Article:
England draft in cycling guru?
November 20, 2012
Is Matt Parker set to join the England set-up? © Getty Images
Stuart Lancaster has reportedly drafted in sports scientist Matt Parker from British Cycling to work alongside his backroom staff.
Parker was a key figure in Britain's pedalling success at the last two Olympic Games and his work with Bradley Wiggins was integral to this year's Tour de France triumph. Currently the head of marginal gains at British Cycling, Parker is set to lead England's sports science and sports medicine programmes through to the 2015 Rugby World Cup.
The Rugby Football Union is yet to confirm the appointment but according to reports in the Daily Mail, Parker is in line for the position of head of athletic development which will include overseeing fitness and medical care.
An RFU spokesman confirmed to the newspaper that England are searching for a specialist "of that calibre but nothing has been agreed. This person will play a key role in the development of the England team through to 2015."
Parker initially joined British Cycling as an endurance coach in 2006 and he masterminded Olympic gold for the men's 4,000 metre pursuit team in Beijing. Parker then developed the training programme and weight loss which helped Wiggins switch from the velodrome to the road and finish fourth at the 2009 Tour de France.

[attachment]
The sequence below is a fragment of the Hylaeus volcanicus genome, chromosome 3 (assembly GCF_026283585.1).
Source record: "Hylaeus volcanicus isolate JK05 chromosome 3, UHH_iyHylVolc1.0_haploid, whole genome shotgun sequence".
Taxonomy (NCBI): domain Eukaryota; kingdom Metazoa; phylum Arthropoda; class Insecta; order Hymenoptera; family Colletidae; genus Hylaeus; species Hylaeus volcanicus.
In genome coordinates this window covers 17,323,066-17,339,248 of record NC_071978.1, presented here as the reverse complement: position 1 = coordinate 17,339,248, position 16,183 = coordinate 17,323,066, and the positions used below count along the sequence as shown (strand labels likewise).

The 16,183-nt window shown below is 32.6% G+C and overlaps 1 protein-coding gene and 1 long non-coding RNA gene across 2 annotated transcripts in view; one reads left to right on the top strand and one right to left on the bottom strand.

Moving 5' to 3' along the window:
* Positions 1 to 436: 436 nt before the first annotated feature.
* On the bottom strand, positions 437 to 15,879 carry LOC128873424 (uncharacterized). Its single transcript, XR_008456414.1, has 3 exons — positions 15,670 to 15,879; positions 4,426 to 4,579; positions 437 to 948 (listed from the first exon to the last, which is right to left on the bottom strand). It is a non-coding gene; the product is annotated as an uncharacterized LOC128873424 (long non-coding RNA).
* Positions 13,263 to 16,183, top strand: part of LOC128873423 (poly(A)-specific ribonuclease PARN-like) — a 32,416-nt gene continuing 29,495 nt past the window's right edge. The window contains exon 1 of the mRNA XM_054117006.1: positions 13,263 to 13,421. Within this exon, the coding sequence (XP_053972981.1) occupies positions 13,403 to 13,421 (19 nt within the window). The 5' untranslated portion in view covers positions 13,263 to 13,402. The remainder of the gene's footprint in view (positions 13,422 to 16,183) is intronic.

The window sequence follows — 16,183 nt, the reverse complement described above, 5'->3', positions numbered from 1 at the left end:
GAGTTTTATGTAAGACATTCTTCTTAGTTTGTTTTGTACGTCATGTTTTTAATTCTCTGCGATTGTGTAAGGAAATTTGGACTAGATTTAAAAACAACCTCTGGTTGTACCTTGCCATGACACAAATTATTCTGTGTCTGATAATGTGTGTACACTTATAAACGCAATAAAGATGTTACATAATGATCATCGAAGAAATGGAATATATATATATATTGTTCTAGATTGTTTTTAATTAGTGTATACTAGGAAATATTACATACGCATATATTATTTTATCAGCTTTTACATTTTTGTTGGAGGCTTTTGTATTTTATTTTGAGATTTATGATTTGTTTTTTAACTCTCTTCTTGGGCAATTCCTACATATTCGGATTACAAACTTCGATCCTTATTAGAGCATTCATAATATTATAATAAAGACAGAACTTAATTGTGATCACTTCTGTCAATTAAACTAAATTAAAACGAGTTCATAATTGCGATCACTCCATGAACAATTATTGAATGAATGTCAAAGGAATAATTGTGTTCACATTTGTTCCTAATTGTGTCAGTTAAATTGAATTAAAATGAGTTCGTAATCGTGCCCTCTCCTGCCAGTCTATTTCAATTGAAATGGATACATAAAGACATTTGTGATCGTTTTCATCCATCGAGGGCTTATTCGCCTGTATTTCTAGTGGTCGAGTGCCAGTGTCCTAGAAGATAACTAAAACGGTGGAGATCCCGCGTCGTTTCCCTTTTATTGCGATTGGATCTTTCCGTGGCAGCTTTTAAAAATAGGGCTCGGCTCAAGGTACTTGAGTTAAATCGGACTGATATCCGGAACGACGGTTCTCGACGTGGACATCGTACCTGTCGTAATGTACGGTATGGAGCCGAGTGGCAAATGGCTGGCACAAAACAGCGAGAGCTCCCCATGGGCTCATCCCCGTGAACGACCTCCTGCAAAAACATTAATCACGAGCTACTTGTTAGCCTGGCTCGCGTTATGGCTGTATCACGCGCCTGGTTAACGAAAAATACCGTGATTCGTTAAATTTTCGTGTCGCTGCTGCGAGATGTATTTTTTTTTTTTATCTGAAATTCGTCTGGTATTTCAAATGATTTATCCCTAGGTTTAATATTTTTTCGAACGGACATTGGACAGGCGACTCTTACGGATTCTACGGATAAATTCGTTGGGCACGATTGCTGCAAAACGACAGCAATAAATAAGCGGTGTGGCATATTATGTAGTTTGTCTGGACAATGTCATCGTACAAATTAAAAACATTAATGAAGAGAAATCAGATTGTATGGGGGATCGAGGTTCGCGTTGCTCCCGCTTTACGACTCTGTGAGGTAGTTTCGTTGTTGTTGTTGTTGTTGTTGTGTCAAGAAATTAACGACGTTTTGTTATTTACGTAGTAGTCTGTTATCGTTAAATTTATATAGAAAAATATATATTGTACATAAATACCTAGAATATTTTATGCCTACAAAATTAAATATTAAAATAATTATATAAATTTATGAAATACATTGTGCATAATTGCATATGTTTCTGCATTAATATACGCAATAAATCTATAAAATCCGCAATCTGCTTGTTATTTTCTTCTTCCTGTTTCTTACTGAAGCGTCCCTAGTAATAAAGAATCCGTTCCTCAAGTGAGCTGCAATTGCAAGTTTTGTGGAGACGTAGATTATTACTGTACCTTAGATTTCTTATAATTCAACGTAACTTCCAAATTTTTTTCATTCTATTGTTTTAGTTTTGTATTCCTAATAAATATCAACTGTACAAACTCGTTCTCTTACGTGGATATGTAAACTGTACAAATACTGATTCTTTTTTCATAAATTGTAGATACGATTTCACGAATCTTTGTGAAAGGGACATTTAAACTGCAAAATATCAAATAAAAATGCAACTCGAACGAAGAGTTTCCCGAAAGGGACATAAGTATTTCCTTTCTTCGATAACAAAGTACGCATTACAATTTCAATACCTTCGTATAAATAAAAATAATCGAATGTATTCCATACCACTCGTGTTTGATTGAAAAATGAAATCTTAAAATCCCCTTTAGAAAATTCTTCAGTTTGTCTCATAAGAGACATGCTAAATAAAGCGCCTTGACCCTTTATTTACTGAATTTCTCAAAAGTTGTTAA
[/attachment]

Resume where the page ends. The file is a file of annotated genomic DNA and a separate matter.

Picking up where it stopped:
Although Parker stopped working directly with Wiggins in 2009 to take up the post as head of marginal gains, his programme laid the foundations for this year's historic Tour de France triumph.
Parker currently leads a team of 15 sports scientists at British Cycling whose focus is on the fractional improvements that can be made in every aspect of performance, covering equipment, training, recovery, diet, lifestyle and psychology.
© ESPN Sports Media Ltd.
"If I miss the first kick of the match, it shouldn't have any impact on the second. They are different entities." Tom Hamilton talks to Northampton Saints' Stephen Myler
It's time for those running Welsh rugby to stop trying to prevent its players heading to France and to start planning a future without them, writes Martin Williamson
Paul Eddison explains how the French sold English clubs down the river and why their domestic game will go from strength to strength
'Nothing can prepare you for the noise of the Millennium Stadium though, you just can't hear anything." Tom Hamilton talks to Cory Allen